Wooooow. And that was her idea of being supportive? It's amazing to me how the "repressed religious prude" stereotype is taken seriously even among Christians.

      "By the way, I’d be interested to see a list of theologians who don’t make you want to cry in a corner. I don’t think I’ve found any of those yet."

      Oh. Well, let's see… Some of Rachel Held Evan's stuff is pretty good (check this out). And I haven’t read any of Rob Bell’s books yet, but some of his videos have surprised me.

      • Nicole

        To be fair to my therapist, she did admit that asexuals exist. She just doesn’t think that I’m asexual. (I’ve been self-identifying as asexual for close to 7 years now. I’d like to think I would know if I was “just repressed” by this point.)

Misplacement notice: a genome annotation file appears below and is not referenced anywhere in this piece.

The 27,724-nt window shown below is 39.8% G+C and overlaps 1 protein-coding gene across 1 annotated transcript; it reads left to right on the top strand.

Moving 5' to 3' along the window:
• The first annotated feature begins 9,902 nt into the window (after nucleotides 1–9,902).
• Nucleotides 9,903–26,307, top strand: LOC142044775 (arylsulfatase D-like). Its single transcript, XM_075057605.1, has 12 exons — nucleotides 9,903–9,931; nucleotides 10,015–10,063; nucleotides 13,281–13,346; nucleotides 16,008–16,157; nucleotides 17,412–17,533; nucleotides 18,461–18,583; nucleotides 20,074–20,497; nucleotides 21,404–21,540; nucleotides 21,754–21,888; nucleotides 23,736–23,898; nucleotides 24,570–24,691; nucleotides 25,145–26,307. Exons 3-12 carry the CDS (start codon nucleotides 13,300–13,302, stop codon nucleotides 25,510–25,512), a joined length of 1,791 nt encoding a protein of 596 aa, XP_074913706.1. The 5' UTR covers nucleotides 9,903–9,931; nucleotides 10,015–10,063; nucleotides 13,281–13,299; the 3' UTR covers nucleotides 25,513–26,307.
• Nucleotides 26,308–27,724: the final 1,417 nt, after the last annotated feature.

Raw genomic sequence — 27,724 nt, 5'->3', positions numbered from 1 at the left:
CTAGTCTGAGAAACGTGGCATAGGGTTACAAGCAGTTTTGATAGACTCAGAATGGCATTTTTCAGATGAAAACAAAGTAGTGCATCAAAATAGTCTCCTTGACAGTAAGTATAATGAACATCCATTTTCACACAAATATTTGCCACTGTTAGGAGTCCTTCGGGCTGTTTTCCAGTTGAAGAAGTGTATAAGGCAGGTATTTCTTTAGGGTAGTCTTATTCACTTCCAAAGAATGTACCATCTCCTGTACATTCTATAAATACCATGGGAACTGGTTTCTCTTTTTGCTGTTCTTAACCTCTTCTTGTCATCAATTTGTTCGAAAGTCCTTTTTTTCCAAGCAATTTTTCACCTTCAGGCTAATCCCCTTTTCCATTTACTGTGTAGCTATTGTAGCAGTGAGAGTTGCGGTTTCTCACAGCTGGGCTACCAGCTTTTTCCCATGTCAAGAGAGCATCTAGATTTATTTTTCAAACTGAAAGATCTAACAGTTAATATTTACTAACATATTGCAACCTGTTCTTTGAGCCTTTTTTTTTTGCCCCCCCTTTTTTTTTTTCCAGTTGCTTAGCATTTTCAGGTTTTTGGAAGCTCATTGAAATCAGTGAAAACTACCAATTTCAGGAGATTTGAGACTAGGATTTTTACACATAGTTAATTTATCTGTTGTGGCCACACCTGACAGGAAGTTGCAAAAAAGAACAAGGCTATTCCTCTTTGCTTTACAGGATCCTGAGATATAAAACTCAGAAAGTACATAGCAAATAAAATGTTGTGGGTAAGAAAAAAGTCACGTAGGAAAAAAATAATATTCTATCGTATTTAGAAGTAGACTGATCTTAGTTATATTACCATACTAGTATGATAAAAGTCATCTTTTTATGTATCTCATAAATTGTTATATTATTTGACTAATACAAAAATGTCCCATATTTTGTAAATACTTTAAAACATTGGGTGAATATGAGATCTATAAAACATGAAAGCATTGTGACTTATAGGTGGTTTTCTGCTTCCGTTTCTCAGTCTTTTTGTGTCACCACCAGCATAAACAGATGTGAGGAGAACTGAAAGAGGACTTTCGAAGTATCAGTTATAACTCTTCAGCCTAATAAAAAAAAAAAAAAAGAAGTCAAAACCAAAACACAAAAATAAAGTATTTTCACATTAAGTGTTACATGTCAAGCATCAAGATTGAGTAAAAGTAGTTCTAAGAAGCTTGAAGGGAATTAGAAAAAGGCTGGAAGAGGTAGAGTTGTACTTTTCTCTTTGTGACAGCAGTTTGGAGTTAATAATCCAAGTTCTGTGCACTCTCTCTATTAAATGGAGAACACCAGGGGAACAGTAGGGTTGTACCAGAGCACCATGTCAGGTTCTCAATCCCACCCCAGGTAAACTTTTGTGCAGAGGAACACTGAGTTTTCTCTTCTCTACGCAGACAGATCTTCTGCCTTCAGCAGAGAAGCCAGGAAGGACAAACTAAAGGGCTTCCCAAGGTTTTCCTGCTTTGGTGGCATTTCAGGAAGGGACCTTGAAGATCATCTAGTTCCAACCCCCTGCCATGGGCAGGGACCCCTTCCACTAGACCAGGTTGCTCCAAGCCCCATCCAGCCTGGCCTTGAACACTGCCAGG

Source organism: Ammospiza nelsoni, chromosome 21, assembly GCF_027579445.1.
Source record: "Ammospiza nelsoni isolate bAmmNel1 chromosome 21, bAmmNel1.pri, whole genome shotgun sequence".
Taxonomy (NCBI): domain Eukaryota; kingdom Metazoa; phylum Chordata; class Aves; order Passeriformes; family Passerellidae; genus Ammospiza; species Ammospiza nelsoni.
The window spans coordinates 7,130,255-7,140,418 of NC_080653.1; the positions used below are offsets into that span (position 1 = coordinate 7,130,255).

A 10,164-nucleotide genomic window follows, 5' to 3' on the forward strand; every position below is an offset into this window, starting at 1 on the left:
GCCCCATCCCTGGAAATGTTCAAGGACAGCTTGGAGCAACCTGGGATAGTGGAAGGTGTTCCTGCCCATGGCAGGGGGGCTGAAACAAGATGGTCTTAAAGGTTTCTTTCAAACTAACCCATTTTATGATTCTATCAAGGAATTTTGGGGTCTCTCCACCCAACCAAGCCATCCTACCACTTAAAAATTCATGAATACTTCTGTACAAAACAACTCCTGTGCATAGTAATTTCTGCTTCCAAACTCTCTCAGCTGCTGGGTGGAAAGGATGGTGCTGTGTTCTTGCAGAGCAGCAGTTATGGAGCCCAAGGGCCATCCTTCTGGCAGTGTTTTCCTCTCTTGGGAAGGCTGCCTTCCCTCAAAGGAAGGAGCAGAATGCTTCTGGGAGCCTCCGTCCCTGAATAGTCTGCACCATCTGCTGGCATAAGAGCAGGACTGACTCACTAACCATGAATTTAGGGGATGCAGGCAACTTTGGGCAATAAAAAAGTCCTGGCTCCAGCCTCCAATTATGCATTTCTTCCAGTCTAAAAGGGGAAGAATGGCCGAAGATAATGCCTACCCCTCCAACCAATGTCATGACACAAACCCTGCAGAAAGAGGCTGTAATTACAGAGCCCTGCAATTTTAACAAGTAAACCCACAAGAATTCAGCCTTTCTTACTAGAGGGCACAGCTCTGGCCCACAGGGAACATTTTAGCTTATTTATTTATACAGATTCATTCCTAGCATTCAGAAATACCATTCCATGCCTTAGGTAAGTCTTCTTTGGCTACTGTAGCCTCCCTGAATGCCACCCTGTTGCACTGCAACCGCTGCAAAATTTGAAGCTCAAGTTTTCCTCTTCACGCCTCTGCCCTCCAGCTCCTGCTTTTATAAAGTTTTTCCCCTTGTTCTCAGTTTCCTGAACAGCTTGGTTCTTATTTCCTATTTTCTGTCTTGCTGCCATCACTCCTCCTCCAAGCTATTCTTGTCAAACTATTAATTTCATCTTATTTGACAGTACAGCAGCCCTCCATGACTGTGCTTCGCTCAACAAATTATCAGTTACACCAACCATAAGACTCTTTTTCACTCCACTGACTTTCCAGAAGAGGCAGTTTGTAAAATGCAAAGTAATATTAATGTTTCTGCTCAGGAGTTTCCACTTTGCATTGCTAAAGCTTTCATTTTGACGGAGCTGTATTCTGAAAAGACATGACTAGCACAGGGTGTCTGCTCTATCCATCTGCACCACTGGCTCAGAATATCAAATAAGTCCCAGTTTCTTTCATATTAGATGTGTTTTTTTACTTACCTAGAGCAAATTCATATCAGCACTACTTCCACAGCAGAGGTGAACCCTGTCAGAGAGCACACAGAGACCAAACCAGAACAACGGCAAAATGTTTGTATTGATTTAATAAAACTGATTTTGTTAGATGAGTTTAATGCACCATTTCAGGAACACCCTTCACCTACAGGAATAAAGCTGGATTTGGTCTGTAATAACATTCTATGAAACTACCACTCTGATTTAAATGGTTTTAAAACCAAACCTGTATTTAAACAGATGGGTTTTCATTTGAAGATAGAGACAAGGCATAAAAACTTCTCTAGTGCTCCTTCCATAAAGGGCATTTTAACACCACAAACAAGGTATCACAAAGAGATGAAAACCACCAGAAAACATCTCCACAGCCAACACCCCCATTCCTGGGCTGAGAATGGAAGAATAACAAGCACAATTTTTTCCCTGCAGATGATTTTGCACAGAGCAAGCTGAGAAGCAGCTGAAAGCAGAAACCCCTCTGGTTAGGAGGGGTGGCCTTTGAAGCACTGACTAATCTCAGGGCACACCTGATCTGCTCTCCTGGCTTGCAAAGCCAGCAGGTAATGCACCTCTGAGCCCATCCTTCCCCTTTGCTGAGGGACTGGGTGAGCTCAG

Thank you for the link! I just finished reading it and I really enjoyed it. I think this is the first time I’ve seen it argued that that passage does not mean “women need to stay in the home at all times”. It’s really refreshing to read an article on religion that is not shoving the patriarchal views in my face.

        I’ll look into Bob Evans. Thanks again.

  • Calum P Cameron

    Disclaimer: I’m aromantic and nonamorous, so the ensuing comment may (or may not) be at least partially the result of me being WAAAY off the mark in my understanding of this issue. However…

    The other option that you don’t seem to mention here is that you could commit yourself to only marrying someone who has, by that hypothetical point in the relationship, already established themselves to honestly be fine with whatever works, sex-wise, whether that’s a sexless marriage or just a confusingly-inconsistent-on-the-frequency-of-sexual-contact marriage.